US officials are getting better at focusing their efforts, Napolitano argued Monday. “Our experience over the past several years has made us smarter about the terrorist threats we face and how we best deal with them,” Napolitano said. “We have learned that we can apply different protocols in different cases.”
Doing just that among airport travelers, for example, makes good business sense. “Simply put, our homeland security and our economic security go hand-in-hand,” she added. “We must recognize that security and efficiency are not mutually exclusive.”
Napolitano argued Monday that pre-check screenings do not involve “profiling” passengers, nor do security measures in which some passengers may receive more robust screening. “For example, we may have information that certain travel routes are problematic,” Napolitano said.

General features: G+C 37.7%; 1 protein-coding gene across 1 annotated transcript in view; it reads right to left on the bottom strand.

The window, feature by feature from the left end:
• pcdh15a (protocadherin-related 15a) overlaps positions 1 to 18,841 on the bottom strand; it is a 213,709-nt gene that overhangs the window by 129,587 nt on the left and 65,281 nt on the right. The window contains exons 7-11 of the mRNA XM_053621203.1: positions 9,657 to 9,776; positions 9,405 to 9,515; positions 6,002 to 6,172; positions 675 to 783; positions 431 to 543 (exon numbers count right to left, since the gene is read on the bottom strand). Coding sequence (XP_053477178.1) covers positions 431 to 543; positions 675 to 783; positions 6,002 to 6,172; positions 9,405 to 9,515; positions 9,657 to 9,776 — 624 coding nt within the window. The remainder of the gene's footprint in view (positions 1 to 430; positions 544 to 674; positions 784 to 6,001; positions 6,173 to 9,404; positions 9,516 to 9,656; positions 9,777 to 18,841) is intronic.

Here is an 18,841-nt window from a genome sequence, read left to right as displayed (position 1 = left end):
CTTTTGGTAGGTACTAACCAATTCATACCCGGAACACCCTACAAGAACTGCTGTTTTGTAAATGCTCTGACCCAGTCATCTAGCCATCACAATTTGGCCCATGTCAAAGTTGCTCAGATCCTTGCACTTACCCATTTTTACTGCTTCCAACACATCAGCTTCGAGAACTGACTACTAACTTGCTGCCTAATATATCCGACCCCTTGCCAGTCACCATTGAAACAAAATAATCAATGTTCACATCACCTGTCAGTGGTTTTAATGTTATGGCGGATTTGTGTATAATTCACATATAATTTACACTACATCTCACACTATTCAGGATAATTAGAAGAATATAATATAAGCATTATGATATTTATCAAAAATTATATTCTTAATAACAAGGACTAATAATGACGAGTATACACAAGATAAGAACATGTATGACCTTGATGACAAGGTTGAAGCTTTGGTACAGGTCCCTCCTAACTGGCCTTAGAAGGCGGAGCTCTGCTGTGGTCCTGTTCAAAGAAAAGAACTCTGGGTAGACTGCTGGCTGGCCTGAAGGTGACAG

Likewise, it may involve not intensely screening all passengers from a certain country, but “certain males” that may have traveled to a series of “certain countries” and are, say, between the ages of 20 and 50.
Along with people-screening, the department is also working with more than 80 other countries to prevent certain chemicals into the US through “theft or diversion of precursor chemicals that can be used to make improvised explosive devices, or IEDs."
To date, DHS has sized more than 62 metric tons of materials, including certain kinds of agricultural fertilizers that can be used in explosives.
Napolitano acknowledged that when it comes to American-made semiautomatic weapons that are increasingly being used by Mexican drug cartels, “serious mistakes were made” and DHS officials are working to make sure that “those kinds of mistakes are never again repeated.”
Likewise, she says, though illegal immigration attempts – as measured by border patrol apprehensions – have decreased by 53 percent in the past three years, some immigration laws are “sorely outdated and in need of revision.”